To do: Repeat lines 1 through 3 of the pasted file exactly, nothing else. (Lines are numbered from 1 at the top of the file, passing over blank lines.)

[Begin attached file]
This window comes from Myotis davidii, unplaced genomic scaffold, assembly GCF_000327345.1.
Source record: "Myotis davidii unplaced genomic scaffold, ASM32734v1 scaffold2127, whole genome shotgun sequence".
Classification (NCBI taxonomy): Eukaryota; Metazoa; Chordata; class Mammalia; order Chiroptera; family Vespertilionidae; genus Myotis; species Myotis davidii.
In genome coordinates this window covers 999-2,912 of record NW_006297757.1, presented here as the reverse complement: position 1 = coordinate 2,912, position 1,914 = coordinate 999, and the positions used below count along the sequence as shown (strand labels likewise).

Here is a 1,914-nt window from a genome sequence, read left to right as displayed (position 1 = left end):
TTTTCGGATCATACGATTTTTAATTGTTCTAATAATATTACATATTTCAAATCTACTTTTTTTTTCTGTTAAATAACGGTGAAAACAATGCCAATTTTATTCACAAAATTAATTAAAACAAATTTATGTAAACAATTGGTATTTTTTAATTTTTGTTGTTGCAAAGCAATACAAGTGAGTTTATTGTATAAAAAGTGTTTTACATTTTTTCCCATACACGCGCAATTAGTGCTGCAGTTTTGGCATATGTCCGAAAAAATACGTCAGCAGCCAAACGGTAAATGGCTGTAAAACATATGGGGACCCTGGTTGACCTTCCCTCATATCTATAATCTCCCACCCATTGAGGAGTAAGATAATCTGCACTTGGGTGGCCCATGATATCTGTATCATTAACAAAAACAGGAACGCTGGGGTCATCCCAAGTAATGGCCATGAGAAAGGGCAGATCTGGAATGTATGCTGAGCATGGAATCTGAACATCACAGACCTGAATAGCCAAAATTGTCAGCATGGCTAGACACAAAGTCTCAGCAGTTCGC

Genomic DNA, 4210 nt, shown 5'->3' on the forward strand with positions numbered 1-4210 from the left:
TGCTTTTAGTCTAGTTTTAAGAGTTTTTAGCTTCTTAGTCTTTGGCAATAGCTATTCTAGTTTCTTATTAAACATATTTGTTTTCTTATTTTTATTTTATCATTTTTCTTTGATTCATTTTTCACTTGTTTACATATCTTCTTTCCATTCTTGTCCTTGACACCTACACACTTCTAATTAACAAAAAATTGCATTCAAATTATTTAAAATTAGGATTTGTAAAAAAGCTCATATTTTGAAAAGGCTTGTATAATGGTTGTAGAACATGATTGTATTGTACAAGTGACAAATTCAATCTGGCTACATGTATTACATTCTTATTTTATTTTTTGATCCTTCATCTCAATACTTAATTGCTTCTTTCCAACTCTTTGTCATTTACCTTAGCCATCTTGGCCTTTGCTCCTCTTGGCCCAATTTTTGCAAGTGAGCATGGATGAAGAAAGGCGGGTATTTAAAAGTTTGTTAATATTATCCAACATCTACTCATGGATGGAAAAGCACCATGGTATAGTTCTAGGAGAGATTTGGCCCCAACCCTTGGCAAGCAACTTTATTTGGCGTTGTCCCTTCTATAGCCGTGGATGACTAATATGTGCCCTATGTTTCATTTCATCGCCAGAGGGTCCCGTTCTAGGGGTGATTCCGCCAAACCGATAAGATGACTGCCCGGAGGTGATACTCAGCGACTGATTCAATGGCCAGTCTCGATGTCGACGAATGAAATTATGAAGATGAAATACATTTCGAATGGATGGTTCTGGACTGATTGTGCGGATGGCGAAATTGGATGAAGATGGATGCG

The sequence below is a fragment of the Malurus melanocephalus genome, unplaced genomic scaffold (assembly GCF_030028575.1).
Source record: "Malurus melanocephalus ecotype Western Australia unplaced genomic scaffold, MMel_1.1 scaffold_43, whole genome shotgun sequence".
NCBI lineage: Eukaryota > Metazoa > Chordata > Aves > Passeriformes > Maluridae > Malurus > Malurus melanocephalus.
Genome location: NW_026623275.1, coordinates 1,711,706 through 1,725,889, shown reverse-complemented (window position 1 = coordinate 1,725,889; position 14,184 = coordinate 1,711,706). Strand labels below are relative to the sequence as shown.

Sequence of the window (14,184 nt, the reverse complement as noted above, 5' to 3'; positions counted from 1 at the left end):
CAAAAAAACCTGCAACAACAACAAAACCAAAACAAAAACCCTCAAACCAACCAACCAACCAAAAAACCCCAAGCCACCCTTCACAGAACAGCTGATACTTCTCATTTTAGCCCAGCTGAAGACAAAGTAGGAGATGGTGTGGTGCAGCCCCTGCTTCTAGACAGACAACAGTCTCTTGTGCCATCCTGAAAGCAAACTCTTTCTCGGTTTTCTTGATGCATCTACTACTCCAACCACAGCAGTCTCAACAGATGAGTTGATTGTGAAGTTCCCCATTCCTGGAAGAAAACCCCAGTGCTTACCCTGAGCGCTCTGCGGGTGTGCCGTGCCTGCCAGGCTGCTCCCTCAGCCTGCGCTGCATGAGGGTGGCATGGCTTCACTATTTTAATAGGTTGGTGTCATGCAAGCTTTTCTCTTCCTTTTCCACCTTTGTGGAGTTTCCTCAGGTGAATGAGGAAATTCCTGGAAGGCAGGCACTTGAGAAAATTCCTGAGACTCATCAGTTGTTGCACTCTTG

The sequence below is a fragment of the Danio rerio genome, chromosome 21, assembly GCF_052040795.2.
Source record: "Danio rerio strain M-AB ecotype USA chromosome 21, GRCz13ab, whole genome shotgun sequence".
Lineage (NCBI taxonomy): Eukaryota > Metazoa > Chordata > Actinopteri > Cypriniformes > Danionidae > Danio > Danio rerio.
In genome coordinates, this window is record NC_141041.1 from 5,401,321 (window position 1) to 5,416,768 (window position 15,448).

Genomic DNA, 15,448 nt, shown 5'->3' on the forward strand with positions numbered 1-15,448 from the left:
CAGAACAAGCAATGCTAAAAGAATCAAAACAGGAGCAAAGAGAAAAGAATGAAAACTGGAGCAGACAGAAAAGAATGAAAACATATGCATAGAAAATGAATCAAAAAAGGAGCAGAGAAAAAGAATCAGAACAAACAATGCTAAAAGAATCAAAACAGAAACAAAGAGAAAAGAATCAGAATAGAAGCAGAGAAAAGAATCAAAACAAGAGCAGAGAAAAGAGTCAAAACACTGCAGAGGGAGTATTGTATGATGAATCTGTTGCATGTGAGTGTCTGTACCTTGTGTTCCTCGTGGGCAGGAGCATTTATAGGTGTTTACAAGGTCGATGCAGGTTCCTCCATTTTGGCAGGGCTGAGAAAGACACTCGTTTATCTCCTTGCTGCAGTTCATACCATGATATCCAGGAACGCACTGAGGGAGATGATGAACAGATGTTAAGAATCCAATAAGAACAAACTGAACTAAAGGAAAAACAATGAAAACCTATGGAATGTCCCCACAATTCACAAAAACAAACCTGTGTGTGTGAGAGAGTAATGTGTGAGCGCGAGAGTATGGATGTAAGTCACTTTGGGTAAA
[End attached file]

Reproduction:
This window comes from Myotis davidii, unplaced genomic scaffold, assembly GCF_000327345.1.
Source record: "Myotis davidii unplaced genomic scaffold, ASM32734v1 scaffold2127, whole genome shotgun sequence".
Classification (NCBI taxonomy): Eukaryota; Metazoa; Chordata; class Mammalia; order Chiroptera; family Vespertilionidae; genus Myotis; species Myotis davidii.